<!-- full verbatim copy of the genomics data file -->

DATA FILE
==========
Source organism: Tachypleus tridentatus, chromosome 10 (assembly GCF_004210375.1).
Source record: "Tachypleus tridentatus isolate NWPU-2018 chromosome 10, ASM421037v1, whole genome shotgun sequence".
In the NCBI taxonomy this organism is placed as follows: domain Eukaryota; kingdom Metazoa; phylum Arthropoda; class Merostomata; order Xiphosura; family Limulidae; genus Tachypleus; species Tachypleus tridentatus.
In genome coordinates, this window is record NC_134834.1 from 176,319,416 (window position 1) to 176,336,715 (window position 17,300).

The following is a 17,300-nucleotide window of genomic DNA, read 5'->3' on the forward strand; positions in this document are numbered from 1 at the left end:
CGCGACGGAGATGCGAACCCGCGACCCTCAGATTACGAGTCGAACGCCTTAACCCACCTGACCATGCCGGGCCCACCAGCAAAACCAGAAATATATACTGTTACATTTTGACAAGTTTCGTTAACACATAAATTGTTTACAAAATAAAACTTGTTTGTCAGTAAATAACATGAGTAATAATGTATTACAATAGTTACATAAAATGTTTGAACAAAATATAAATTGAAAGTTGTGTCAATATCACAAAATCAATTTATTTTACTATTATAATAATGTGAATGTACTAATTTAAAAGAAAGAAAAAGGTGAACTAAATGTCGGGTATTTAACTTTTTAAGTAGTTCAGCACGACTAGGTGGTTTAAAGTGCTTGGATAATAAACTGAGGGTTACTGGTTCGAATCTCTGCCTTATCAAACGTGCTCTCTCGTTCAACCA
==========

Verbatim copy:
Source organism: Tachypleus tridentatus, chromosome 10 (assembly GCF_004210375.1).
Source record: "Tachypleus tridentatus isolate NWPU-2018 chromosome 10, ASM421037v1, whole genome shotgun sequence".
In the NCBI taxonomy this organism is placed as follows: domain Eukaryota; kingdom Metazoa; phylum Arthropoda; class Merostomata; order Xiphosura; family Limulidae; genus Tachypleus; species Tachypleus tridentatus.
In genome coordinates, this window is record NC_134834.1 from 176,319,416 (window position 1) to 176,336,715 (window position 17,300).

The following is a 17,300-nucleotide window of genomic DNA, read 5'->3' on the forward strand; positions in this document are numbered from 1 at the left end:
CGCGACGGAGATGCGAACCCGCGACCCTCAGATTACGAGTCGAACGCCTTAACCCACCTGACCATGCCGGGCCCACCAGCAAAACCAGAAATATATACTGTTACATTTTGACAAGTTTCGTTAACACATAAATTGTTTACAAAATAAAACTTGTTTGTCAGTAAATAACATGAGTAATAATGTATTACAATAGTTACATAAAATGTTTGAACAAAATATAAATTGAAAGTTGTGTCAATATCACAAAATCAATTTATTTTACTATTATAATAATGTGAATGTACTAATTTAAAAGAAAGAAAAAGGTGAACTAAATGTCGGGTATTTAACTTTTTAAGTAGTTCAGCACGACTAGGTGGTTTAAAGTGCTTGGATAATAAACTGAGGGTTACTGGTTCGAATCTCTGCCTTATCAAACGTGCTCTCTCGTTCAACCA